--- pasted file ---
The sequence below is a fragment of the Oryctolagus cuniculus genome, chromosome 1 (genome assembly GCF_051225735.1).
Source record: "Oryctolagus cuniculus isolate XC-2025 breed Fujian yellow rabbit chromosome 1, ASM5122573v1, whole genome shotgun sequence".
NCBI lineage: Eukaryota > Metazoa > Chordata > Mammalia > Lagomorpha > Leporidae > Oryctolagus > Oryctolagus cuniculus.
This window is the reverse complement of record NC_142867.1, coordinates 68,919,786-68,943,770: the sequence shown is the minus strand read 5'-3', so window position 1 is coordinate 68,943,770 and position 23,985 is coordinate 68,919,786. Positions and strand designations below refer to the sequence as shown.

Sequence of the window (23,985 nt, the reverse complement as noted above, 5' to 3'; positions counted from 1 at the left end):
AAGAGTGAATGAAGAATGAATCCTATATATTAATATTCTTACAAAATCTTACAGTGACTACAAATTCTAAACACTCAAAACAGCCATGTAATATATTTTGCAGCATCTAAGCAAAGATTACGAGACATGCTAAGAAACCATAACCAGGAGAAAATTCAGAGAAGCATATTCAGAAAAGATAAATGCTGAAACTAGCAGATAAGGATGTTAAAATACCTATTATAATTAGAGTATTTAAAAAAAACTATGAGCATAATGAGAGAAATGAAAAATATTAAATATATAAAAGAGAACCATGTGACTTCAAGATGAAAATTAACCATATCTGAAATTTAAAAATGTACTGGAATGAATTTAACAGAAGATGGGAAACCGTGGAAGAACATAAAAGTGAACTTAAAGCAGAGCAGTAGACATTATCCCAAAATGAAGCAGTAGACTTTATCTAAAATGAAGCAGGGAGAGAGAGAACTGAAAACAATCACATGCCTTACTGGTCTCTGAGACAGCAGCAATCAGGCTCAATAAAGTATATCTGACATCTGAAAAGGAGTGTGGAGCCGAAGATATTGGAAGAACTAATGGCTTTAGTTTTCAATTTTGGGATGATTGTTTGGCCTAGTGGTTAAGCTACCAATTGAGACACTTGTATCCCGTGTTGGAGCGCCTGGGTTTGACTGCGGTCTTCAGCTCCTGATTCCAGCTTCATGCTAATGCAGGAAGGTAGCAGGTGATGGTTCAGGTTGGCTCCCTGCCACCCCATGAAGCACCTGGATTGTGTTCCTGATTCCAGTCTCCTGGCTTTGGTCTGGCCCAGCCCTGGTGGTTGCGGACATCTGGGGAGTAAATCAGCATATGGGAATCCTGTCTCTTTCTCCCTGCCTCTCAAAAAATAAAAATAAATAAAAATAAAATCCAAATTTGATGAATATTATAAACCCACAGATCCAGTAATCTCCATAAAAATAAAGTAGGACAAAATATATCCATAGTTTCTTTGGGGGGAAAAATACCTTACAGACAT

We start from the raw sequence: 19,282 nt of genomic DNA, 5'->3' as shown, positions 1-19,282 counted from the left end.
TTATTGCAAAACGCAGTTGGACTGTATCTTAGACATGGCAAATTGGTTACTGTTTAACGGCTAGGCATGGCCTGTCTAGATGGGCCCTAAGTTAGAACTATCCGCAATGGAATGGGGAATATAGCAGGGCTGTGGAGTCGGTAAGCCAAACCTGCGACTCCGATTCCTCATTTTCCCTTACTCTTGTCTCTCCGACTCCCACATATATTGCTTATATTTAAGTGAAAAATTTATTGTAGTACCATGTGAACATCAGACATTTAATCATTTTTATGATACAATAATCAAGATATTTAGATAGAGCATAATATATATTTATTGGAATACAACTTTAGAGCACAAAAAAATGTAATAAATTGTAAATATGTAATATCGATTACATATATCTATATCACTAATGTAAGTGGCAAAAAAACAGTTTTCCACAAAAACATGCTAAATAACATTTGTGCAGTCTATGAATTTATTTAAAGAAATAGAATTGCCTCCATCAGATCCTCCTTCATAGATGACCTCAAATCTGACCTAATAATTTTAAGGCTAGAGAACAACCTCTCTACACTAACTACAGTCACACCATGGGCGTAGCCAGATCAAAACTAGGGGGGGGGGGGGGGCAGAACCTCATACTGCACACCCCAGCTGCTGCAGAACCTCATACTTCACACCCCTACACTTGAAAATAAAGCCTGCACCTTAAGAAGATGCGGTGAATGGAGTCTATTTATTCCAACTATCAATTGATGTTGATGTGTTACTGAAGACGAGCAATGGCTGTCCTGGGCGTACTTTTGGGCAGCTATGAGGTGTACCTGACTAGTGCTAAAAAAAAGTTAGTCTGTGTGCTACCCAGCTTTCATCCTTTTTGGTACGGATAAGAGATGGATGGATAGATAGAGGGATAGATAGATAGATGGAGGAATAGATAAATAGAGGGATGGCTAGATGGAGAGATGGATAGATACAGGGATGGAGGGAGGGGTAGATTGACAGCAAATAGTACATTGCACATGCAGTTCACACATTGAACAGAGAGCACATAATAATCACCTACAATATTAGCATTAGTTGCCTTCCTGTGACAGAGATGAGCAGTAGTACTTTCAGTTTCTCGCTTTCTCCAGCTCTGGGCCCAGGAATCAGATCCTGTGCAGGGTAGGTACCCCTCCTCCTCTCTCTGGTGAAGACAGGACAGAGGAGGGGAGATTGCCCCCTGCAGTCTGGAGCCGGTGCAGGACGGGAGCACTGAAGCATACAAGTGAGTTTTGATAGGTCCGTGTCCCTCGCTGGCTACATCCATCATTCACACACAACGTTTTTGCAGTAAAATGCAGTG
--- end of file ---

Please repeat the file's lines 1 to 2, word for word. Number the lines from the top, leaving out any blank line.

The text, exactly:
The sequence below is a fragment of the Oryctolagus cuniculus genome, chromosome 1 (genome assembly GCF_051225735.1).
Source record: "Oryctolagus cuniculus isolate XC-2025 breed Fujian yellow rabbit chromosome 1, ASM5122573v1, whole genome shotgun sequence".